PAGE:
I keep reading about forms of activism that involve going into a store and making a mess–from “occupying” Abercrombie & Fitch to spelling out pro-choice messages with craft supplies in Hobby Lobby to reorganizing clothes to put larger sizes at the front of the racks.
I can understand the subversive intent behind these actions–for example, as someone who’s always had to dig out my size from the back of racks and the bottom of stacks, the thought of putting larger sizes front and center appeals to me immensely. I love the idea of being able to walk into a store and see my size at the front, if only briefly.
But I think that when we engage in activism, we need to ask: who is harmed by our actions? Are we actually targeting those in power, or those at the bottom–like the poorly-paid, erratically-scheduled, benefits-denied, mostly female retail workforce? Are we punching up or punching down?
Time and time again, women with retail experience have come into these threads and pointed out that such actions are not only ineffective, but also harm women who are already vulnerable. They’ve told stories about times when they were blamed for their customers’ mess–yelled at, forced to work unpaid overtime to clean up.
Time and time again, they’ve made it clear that such activism not only never reaches the people with the power to make changes, but also directly harms those at the bottom of the ladder. Time and time again, the “activists” ignore them and continue insisting that their actions are subversive.
I’m not here for that kind of “activism.” I’m not here for activism that doesn’t ask, “Who am I helping? Who could I be harming?” I’m not here for activism that conflates poorly-paid salespeople with the multinational corporations they work for. I’m not here for activism that repeatedly ignores the voices of poor and working-class women and women of color.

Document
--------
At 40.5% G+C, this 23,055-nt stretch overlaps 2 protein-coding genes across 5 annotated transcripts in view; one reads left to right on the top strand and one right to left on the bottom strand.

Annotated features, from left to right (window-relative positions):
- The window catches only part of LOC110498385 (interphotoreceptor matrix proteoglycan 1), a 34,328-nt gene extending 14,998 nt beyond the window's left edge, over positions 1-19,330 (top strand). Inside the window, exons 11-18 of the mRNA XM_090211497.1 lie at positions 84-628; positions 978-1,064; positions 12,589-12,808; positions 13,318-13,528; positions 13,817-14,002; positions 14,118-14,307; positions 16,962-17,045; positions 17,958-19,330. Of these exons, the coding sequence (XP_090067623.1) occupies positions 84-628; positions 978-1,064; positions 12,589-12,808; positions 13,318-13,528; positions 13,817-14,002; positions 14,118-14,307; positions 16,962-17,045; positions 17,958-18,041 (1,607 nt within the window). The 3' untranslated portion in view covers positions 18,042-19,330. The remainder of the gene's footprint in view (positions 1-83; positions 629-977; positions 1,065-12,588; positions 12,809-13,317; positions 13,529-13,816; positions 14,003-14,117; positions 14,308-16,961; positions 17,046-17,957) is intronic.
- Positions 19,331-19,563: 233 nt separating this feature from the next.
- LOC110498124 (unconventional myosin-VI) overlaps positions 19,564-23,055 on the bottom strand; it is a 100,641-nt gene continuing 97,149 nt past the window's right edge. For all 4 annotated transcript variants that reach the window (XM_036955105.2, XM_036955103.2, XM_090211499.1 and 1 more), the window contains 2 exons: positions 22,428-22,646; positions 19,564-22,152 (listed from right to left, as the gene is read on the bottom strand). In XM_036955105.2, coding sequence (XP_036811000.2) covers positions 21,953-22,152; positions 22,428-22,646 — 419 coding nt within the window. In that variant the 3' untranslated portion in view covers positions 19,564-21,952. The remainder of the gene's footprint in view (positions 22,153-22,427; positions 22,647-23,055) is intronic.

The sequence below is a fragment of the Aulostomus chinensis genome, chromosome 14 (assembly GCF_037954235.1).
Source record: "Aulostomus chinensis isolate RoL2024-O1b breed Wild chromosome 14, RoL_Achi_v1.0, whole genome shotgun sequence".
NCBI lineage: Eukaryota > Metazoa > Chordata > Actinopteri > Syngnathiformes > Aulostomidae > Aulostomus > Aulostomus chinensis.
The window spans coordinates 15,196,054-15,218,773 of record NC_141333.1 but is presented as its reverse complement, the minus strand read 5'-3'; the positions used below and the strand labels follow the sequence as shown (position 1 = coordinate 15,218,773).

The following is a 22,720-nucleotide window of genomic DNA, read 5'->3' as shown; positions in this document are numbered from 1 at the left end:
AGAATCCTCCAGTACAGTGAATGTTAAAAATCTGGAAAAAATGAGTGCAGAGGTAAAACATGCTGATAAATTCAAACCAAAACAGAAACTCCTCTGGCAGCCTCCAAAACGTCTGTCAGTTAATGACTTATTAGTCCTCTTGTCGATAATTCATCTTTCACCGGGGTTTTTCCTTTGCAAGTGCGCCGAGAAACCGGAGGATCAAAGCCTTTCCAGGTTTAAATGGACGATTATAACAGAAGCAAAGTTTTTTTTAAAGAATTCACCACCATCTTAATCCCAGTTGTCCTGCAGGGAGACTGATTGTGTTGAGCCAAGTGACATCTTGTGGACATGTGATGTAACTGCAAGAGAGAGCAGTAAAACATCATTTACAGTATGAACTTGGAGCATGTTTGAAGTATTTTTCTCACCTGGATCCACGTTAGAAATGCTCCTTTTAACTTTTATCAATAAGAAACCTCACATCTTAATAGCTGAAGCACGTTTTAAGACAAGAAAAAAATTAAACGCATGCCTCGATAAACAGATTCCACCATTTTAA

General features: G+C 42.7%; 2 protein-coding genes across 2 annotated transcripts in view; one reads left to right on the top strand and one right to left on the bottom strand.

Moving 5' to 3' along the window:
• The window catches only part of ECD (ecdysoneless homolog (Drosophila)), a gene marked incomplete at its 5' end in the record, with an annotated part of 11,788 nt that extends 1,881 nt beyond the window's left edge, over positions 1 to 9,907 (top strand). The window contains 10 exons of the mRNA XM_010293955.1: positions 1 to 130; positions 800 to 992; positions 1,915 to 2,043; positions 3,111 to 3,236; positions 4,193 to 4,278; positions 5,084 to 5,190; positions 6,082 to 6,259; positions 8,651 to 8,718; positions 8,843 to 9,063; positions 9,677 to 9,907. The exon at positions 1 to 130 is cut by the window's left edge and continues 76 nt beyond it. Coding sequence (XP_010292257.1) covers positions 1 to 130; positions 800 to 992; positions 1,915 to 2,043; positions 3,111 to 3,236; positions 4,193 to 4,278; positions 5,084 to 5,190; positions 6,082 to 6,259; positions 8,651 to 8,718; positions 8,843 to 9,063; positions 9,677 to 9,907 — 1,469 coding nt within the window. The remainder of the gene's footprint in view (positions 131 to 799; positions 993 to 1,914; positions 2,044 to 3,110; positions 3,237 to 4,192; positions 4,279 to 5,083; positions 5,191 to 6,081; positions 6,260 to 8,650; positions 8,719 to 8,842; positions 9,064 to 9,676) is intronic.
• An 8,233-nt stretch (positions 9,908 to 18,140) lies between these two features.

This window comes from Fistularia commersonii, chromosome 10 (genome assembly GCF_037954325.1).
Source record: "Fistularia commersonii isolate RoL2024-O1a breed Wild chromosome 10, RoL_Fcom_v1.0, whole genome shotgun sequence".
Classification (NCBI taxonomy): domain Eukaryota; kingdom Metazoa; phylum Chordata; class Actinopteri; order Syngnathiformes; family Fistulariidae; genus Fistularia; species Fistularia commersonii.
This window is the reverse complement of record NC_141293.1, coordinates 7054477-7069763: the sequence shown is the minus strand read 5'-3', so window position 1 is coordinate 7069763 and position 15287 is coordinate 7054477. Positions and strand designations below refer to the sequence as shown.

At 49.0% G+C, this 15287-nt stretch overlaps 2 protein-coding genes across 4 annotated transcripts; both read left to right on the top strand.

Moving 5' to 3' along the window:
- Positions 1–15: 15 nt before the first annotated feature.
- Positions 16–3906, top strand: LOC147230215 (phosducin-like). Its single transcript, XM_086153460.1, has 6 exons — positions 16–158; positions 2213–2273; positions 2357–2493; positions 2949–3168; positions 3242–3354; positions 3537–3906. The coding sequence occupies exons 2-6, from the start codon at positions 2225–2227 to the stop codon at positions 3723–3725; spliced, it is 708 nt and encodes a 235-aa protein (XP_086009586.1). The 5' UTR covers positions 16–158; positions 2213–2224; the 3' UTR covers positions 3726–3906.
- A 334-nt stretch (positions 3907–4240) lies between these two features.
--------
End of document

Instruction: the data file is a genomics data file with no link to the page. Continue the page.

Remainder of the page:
I’m here for thoughtful activism, activism that does its best to punch up rather than down.
One of the many cute puppies I’ve seen around town lately. Look at those eyes!
–Major retailers, you have no right to complain.
–The complications of being a fat girl and still loving fashion.
–Why read fashion blogs anymore, when they’re often more like magazines? This is definitely less of an issue for plus size blogs than straight size ones–but it’s still relevant, as a good chunk of the fatshion-o-sphere has become very much professionalized.
-Eloquii interviews Georgette and Jeniese on style.
–Appropriation vs. appreciation: an illustrated style guide.
–Whatever happened to butterfly clips? 11 reasons why we’ll always love those little plastic pieces of hair perfection.
-Ragen writes about the difficulty of finding plus size workout clothes for her Ironman training.
-Next weekend, there will be a gender and body positive clothing swap in Rhode Island.
-Check out Singapore’s plus size fashion magazine, Big is Gorgeous.
–Hey modeling agencies, listen up.
-Emma designed a dress-like garment for men to start a conversation about power, gender, and fashion.
–5 inspiring plus size athletes on Instagram.
–This is what an athlete looks like.
-Incredibly fucked-up: a woman was denied routine cancer surgery because she’s fat and disabled. This series of posts has more information, including contact information for the hospital–let them know how not-ok their behavior is.
–The HAES Files: My mom has a disease.
-I wish I could be in Oakland for this event on challenging weight stigma with creativity and wit.
-Ragen interviews Linda Bacon and Lucy Aphramor about their new book, Body Respect.
-BEDA has a week full of posts on weight stigma.
–I’m a fat bride.
Butternut squash, ricotta, and cranberry pizza–perfect for fall
I know I’m a little late to the #FashionTruth conversation, but better late than never. I’m really glad that ModCloth’s co-founder Susan Koger has challenged the industry to change for the better, and I have plenty of thoughts of my own to add. Consider this my own open letter.
Dear Fashion Industry,
I’ve always loved fashion in one form or another, from the days when I pored over the rainbows of fabric colors in L.L. Bean catalogs to the time I showed off my new floral skirt for show-and-tell in first grade. I got really into style as personal expression in middle school, which is also when I became fat–so just as my interest in fashion deepened, I found myself excluded from it in so many ways.